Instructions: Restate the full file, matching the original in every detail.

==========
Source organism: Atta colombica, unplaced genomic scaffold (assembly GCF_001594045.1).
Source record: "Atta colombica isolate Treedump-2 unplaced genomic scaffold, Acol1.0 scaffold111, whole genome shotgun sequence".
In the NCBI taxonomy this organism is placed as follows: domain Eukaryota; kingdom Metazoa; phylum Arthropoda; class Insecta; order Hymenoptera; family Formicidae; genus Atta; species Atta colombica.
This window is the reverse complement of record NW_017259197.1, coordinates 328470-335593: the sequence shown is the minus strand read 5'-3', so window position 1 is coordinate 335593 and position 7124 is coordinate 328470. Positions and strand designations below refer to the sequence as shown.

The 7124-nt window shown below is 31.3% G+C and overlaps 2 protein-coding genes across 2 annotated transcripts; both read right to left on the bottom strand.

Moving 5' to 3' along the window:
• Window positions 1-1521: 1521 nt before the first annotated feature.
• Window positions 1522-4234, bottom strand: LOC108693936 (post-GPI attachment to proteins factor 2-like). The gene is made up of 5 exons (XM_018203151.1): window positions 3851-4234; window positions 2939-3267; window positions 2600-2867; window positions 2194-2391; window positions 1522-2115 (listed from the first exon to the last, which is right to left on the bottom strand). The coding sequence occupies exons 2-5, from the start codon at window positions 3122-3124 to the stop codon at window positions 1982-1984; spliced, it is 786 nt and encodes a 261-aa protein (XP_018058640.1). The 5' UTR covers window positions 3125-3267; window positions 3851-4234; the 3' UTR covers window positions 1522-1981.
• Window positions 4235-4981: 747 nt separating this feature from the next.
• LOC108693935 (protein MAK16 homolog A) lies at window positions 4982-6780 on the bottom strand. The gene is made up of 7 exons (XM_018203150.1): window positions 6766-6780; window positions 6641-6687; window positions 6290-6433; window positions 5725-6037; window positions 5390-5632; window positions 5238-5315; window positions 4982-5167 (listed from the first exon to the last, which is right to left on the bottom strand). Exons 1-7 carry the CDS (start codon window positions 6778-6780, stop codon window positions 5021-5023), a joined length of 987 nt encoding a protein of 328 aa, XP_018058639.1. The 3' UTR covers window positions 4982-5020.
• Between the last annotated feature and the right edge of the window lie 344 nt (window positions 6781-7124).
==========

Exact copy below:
Source organism: Atta colombica, unplaced genomic scaffold (assembly GCF_001594045.1).
Source record: "Atta colombica isolate Treedump-2 unplaced genomic scaffold, Acol1.0 scaffold111, whole genome shotgun sequence".
In the NCBI taxonomy this organism is placed as follows: domain Eukaryota; kingdom Metazoa; phylum Arthropoda; class Insecta; order Hymenoptera; family Formicidae; genus Atta; species Atta colombica.
This window is the reverse complement of record NW_017259197.1, coordinates 328470-335593: the sequence shown is the minus strand read 5'-3', so window position 1 is coordinate 335593 and position 7124 is coordinate 328470. Positions and strand designations below refer to the sequence as shown.

The 7124-nt window shown below is 31.3% G+C and overlaps 2 protein-coding genes across 2 annotated transcripts; both read right to left on the bottom strand.

Moving 5' to 3' along the window:
• Window positions 1-1521: 1521 nt before the first annotated feature.
• Window positions 1522-4234, bottom strand: LOC108693936 (post-GPI attachment to proteins factor 2-like). The gene is made up of 5 exons (XM_018203151.1): window positions 3851-4234; window positions 2939-3267; window positions 2600-2867; window positions 2194-2391; window positions 1522-2115 (listed from the first exon to the last, which is right to left on the bottom strand). The coding sequence occupies exons 2-5, from the start codon at window positions 3122-3124 to the stop codon at window positions 1982-1984; spliced, it is 786 nt and encodes a 261-aa protein (XP_018058640.1). The 5' UTR covers window positions 3125-3267; window positions 3851-4234; the 3' UTR covers window positions 1522-1981.
• Window positions 4235-4981: 747 nt separating this feature from the next.
• LOC108693935 (protein MAK16 homolog A) lies at window positions 4982-6780 on the bottom strand. The gene is made up of 7 exons (XM_018203150.1): window positions 6766-6780; window positions 6641-6687; window positions 6290-6433; window positions 5725-6037; window positions 5390-5632; window positions 5238-5315; window positions 4982-5167 (listed from the first exon to the last, which is right to left on the bottom strand). Exons 1-7 carry the CDS (start codon window positions 6778-6780, stop codon window positions 5021-5023), a joined length of 987 nt encoding a protein of 328 aa, XP_018058639.1. The 3' UTR covers window positions 4982-5020.
• Between the last annotated feature and the right edge of the window lie 344 nt (window positions 6781-7124).